More than 400 detainees were released from UK Removal Centres (IRCs) at the end of March, in a panicked effort by the British government to contain the spread of Covid-19 – a pace of action unseen for years within the UK immigration detention system.
The release came in response to legal action against the government by Duncan Lewis Solicitors, which argued that the Home Office had failed to protect immigration detainees from the coronavirus outbreak by failing to identify those in at-risk categories.
It is estimated that a quarter of those currently in detention have been set free – but that over 900 people remain locked up.
Dunya Kamal, a trainee solicitor at Duncan Lewis Solicitors, is working to secure the release of all UK detainees based on a principle that has arrived from case law, which states that you can only detain someone if you can affect their removal within a reasonable time scale.
Using this, Kamal is calling for the release of everyone currently being detained. “Their detention is arguably unlawful because there is no reasonable prospect of removal because all countries have effectively shut their borders,” she explains. “The Home office can’t say that they can put one of our clients on a flight within a determined timescale, because that’s simply not happening across the board”.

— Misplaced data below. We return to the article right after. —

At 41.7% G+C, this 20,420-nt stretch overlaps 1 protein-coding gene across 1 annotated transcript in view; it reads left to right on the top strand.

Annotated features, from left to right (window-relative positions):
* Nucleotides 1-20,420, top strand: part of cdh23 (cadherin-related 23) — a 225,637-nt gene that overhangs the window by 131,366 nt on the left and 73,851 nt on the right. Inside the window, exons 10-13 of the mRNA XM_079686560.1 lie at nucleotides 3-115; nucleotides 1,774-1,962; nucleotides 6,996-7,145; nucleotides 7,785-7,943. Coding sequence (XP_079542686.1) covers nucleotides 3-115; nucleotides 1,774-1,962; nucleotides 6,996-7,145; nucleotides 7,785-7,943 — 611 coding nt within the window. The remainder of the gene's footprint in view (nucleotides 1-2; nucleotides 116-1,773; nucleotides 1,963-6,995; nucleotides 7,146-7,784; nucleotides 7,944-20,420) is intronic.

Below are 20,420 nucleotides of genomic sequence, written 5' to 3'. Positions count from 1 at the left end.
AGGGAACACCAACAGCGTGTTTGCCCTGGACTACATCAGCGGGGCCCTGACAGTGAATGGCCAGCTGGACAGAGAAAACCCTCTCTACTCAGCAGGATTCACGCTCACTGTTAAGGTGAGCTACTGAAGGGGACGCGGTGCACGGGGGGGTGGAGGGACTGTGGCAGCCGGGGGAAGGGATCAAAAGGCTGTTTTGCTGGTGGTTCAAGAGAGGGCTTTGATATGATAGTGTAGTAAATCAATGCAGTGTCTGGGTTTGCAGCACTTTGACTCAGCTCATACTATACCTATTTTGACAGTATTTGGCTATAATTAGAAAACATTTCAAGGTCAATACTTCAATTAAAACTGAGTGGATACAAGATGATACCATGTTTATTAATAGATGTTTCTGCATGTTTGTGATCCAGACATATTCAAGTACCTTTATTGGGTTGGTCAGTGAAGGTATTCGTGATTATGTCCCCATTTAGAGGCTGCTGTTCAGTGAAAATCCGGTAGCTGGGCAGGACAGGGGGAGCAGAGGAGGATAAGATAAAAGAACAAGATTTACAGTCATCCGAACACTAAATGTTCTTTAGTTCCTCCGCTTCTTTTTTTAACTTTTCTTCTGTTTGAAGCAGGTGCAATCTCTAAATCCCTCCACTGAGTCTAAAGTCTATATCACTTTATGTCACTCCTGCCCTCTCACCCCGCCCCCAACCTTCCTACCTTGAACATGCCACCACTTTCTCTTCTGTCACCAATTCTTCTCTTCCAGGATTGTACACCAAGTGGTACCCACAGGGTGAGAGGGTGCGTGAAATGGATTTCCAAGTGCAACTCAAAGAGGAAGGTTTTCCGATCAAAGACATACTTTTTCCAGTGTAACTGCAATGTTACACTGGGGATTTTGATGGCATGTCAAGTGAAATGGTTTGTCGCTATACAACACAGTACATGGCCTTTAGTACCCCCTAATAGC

Kamal points to recent action taken by the Spanish government, who released every migrant being held in the Barcelona detention centre in March, asking, “Why hasn’t that happened yet for us?… The more time that goes on the more risk there is for a real rapid spread across detention centres”.
‘A breeding ground for rapid spread.’
Kamal and her team have been building their case based on the opinion of expert epidemiologists. “The detention centres are a breeding ground for rapid spread – even more rapid spread – of the virus,” she explains, “due to the close quarters, the fact that often you’d be sharing a room with someone else”.
According to Kamal, the number of communal spaces in detention centres – particularly the dining areas and small courtyards – put everyone in detention at heightened risk, but especially people who fall into one of the at risk groups the government has put under lockdown for 12 weeks.
The Home Office has informed the firm that they will conduct a case-by-case review on every individual based on their vulnerabilities, and Kamal says they are now working to hold the department to account.
“There are many detainees held in these centres with a range of vulnerabilities,” she explains. “Some have subsisting health conditions, others are victims of torture, trafficking and suffer with mental health issues – they are extremely fearful of contracting Covid-19.”
Currently, the team is following up with all of their clients who are still in detention to see if they’ve been contacted by the Home Office. “There is still much work to be done,” says Kamal.
When approached for comment, a Home Office spokesperson said that the high court had ruled that the department “[is] taking sensible, precautionary measures in relation to coronavirus and immigration detention”. They maintained that the measures are “in line with the public health guidance” and “are in place to protect staff and detainees.”